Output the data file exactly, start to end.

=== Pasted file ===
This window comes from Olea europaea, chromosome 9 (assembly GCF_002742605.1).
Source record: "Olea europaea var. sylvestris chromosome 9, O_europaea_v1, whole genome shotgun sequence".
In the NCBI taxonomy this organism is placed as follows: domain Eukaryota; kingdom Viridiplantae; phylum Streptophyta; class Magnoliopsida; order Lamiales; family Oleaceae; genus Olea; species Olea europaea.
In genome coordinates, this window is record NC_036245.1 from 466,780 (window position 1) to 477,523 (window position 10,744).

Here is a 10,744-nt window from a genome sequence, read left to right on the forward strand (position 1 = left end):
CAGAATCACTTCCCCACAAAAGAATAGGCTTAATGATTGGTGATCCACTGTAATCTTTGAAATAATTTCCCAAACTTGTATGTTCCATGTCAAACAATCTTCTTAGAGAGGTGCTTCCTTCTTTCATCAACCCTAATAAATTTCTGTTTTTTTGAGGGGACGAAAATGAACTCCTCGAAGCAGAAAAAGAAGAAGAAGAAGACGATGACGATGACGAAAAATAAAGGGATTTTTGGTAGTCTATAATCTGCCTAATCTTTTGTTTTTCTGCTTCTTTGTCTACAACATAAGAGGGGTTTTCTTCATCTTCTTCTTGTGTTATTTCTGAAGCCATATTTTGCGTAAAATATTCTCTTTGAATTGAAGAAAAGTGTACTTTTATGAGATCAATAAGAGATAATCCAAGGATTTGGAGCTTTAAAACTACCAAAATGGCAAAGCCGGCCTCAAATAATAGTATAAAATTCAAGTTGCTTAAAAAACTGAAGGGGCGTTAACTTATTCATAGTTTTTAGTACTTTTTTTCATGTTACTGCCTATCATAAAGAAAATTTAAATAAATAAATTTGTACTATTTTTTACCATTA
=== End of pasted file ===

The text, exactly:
This window comes from Olea europaea, chromosome 9 (assembly GCF_002742605.1).
Source record: "Olea europaea var. sylvestris chromosome 9, O_europaea_v1, whole genome shotgun sequence".
In the NCBI taxonomy this organism is placed as follows: domain Eukaryota; kingdom Viridiplantae; phylum Streptophyta; class Magnoliopsida; order Lamiales; family Oleaceae; genus Olea; species Olea europaea.
In genome coordinates, this window is record NC_036245.1 from 466,780 (window position 1) to 477,523 (window position 10,744).

Here is a 10,744-nt window from a genome sequence, read left to right on the forward strand (position 1 = left end):
CAGAATCACTTCCCCACAAAAGAATAGGCTTAATGATTGGTGATCCACTGTAATCTTTGAAATAATTTCCCAAACTTGTATGTTCCATGTCAAACAATCTTCTTAGAGAGGTGCTTCCTTCTTTCATCAACCCTAATAAATTTCTGTTTTTTTGAGGGGACGAAAATGAACTCCTCGAAGCAGAAAAAGAAGAAGAAGAAGACGATGACGATGACGAAAAATAAAGGGATTTTTGGTAGTCTATAATCTGCCTAATCTTTTGTTTTTCTGCTTCTTTGTCTACAACATAAGAGGGGTTTTCTTCATCTTCTTCTTGTGTTATTTCTGAAGCCATATTTTGCGTAAAATATTCTCTTTGAATTGAAGAAAAGTGTACTTTTATGAGATCAATAAGAGATAATCCAAGGATTTGGAGCTTTAAAACTACCAAAATGGCAAAGCCGGCCTCAAATAATAGTATAAAATTCAAGTTGCTTAAAAAACTGAAGGGGCGTTAACTTATTCATAGTTTTTAGTACTTTTTTTCATGTTACTGCCTATCATAAAGAAAATTTAAATAAATAAATTTGTACTATTTTTTACCATTA